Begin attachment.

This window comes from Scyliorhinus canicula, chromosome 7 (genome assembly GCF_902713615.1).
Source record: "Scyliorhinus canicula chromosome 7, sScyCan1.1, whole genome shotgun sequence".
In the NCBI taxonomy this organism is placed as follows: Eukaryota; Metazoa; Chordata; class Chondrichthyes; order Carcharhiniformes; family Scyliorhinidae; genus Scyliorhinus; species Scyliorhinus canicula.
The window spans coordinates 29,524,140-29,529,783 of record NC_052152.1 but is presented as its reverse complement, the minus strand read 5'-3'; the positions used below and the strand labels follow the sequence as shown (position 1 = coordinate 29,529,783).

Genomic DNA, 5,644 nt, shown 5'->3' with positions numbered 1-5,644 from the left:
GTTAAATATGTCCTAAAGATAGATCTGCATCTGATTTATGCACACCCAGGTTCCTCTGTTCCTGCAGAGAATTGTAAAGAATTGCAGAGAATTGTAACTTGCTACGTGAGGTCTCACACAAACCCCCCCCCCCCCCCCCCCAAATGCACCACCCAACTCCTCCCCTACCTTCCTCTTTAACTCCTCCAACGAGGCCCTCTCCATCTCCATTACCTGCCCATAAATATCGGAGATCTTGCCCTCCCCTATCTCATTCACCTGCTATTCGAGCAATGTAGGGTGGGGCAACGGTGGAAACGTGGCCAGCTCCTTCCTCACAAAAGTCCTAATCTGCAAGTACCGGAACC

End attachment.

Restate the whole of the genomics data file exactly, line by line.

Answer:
This window comes from Scyliorhinus canicula, chromosome 7 (genome assembly GCF_902713615.1).
Source record: "Scyliorhinus canicula chromosome 7, sScyCan1.1, whole genome shotgun sequence".
In the NCBI taxonomy this organism is placed as follows: Eukaryota; Metazoa; Chordata; class Chondrichthyes; order Carcharhiniformes; family Scyliorhinidae; genus Scyliorhinus; species Scyliorhinus canicula.
The window spans coordinates 29,524,140-29,529,783 of record NC_052152.1 but is presented as its reverse complement, the minus strand read 5'-3'; the positions used below and the strand labels follow the sequence as shown (position 1 = coordinate 29,529,783).

Genomic DNA, 5,644 nt, shown 5'->3' with positions numbered 1-5,644 from the left:
GTTAAATATGTCCTAAAGATAGATCTGCATCTGATTTATGCACACCCAGGTTCCTCTGTTCCTGCAGAGAATTGTAAAGAATTGCAGAGAATTGTAACTTGCTACGTGAGGTCTCACACAAACCCCCCCCCCCCCCCCCCCAAATGCACCACCCAACTCCTCCCCTACCTTCCTCTTTAACTCCTCCAACGAGGCCCTCTCCATCTCCATTACCTGCCCATAAATATCGGAGATCTTGCCCTCCCCTATCTCATTCACCTGCTATTCGAGCAATGTAGGGTGGGGCAACGGTGGAAACGTGGCCAGCTCCTTCCTCACAAAAGTCCTAATCTGCAAGTACCGGAACC